Getting vaccinated against COVID-19 may slightly and temporarily extend the time between a woman’s menstrual periods, a new study reports.
On average, researchers found that the extra time amounts to slightly less than one day. It’s something many women would not notice and is not cause for worry from a health standpoint, they said.
But it does corroborate reports from some women that after they were vaccinated against COVID, that month’s menstrual cycle was different.
“I think these findings are reassuring, and also give validation to what people are reporting,” said lead researcher Dr. Alison Edelman, a professor of obstetrics and gynecology at Oregon Health & Science University in Portland.
It’s not actually surprising that vaccination might affect a woman’s period, Edelman explained, because there are connections between the immune system and menstruation.
COVID-19 vaccines illicit a strong, and desirable, immune response. As part of that, the body produces cytokines — small proteins that stimulate the immune system to fight a foreign invader.
But cytokines can also affect the internal “clock” that keeps various body processes running on schedule, Edelman said. So it makes sense that the timing of a woman’s menstrual period might be thrown off a bit that month.
However, Edelman said, there has been very little research into how vaccinations, in general, affect women’s cycles.
“And where there’s a dearth of information, there is misinformation,” said Candace Tingen of the Gynecologic Health and Disease Branch at the National Institute of Child Health and Human Development in Bethesda, Md.
The federal institute funded the study as part of a larger project looking at links between COVID vaccination and menstrual changes.
The point, Tingen said, is to fill in the knowledge gaps and give women better information ahead of vaccination. During the COVID vaccination campaign, some women have reported changes in their periods that they believe are linked to the shots — whether on social media or, in a few cases, to the federal government’s Vaccine Adverse Event Reporting System.
But menstrual changes were not monitored during clinical trials of the vaccines, Tingen said.
For the new study, published Jan. 5 in the journal Obstetrics & Gynecology, researchers analyzed anonymous data from a fertility tracking app. Users input information on their menstrual cycles and can consent to have it used for research purposes.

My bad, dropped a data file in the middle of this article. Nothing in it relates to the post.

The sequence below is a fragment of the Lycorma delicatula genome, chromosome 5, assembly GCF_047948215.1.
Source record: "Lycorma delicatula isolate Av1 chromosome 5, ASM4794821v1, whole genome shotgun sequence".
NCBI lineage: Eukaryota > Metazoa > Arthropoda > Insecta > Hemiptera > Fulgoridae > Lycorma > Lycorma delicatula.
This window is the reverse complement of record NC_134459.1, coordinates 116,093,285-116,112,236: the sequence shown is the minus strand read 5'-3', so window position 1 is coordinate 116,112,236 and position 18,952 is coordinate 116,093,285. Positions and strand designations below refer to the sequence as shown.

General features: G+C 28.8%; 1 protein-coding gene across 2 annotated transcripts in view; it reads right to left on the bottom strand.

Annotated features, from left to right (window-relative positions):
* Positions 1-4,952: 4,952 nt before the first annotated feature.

Edelman’s team focused on just under 4,000 women, about 2,400 of whom were vaccinated against COVID (mostly with Moderna or Pfizer).
Compared with the three months before vaccination, those women had a slightly longer menstrual cycle after their first and second vaccine doses: less than a day longer, on average.
That meant a little more time between periods. The women did not have any extra days of bleeding. In contrast, unvaccinated women showed no change in their average cycle length over five months.
According to Edelman, that kind of variation in cycle length is well within the range considered “normal,” which is less than eight days.
“Most women would probably not notice a change of less than a day,” Tingen said. But, she pointed out, that was the average in this study, which means the delay would be a little longer for some women.
And that could be worrying for some, Tingen said.
She agreed that given the connections between the immune system and menstruation, including some “shared chemicals,” it makes sense that vaccination could temporarily disrupt women’s cycles.
And now, with some data in hand, women can be told that COVID shot might delay their next period a bit.
The study looked only at menstrual cycle length, and not other types of menstrual changes, like heavier bleeding. Nor do the findings address COVID vaccination and fertility, both Tingen and Edelman said.
That is an area where misinformation has abounded. But, Tingen said, all of the data collected by researchers at this point have been reassuring: There is no evidence that COVID vaccination makes it harder to become pregnant.
The U.S. Centers for Disease Control and Prevention has more on COVID vaccination and fertility.
SOURCES: Alison Edelman, MD, MPH, professor, obstetrics and gynecology, Oregon Health & Science University, Portland; Candace Tingen, PhD, program officer, Gynecologic Health and Disease Branch, U.S. National Institute of Child Health and Human Development, Bethesda, Md.; Obstetrics & Gynecology, Jan. 5, 2022